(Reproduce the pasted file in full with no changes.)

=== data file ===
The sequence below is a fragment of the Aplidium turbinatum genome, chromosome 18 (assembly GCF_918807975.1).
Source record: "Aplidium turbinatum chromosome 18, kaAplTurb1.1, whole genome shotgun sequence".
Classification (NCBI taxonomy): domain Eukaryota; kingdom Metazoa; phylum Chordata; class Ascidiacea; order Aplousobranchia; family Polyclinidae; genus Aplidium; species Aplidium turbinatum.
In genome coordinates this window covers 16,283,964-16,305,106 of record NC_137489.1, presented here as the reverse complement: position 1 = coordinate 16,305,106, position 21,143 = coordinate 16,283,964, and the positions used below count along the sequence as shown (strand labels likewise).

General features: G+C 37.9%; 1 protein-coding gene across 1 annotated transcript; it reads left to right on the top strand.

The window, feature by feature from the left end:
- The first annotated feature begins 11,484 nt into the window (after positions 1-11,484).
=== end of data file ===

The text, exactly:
The sequence below is a fragment of the Aplidium turbinatum genome, chromosome 18 (assembly GCF_918807975.1).
Source record: "Aplidium turbinatum chromosome 18, kaAplTurb1.1, whole genome shotgun sequence".
Classification (NCBI taxonomy): domain Eukaryota; kingdom Metazoa; phylum Chordata; class Ascidiacea; order Aplousobranchia; family Polyclinidae; genus Aplidium; species Aplidium turbinatum.
In genome coordinates this window covers 16,283,964-16,305,106 of record NC_137489.1, presented here as the reverse complement: position 1 = coordinate 16,305,106, position 21,143 = coordinate 16,283,964, and the positions used below count along the sequence as shown (strand labels likewise).

General features: G+C 37.9%; 1 protein-coding gene across 1 annotated transcript; it reads left to right on the top strand.

The window, feature by feature from the left end:
- The first annotated feature begins 11,484 nt into the window (after positions 1-11,484).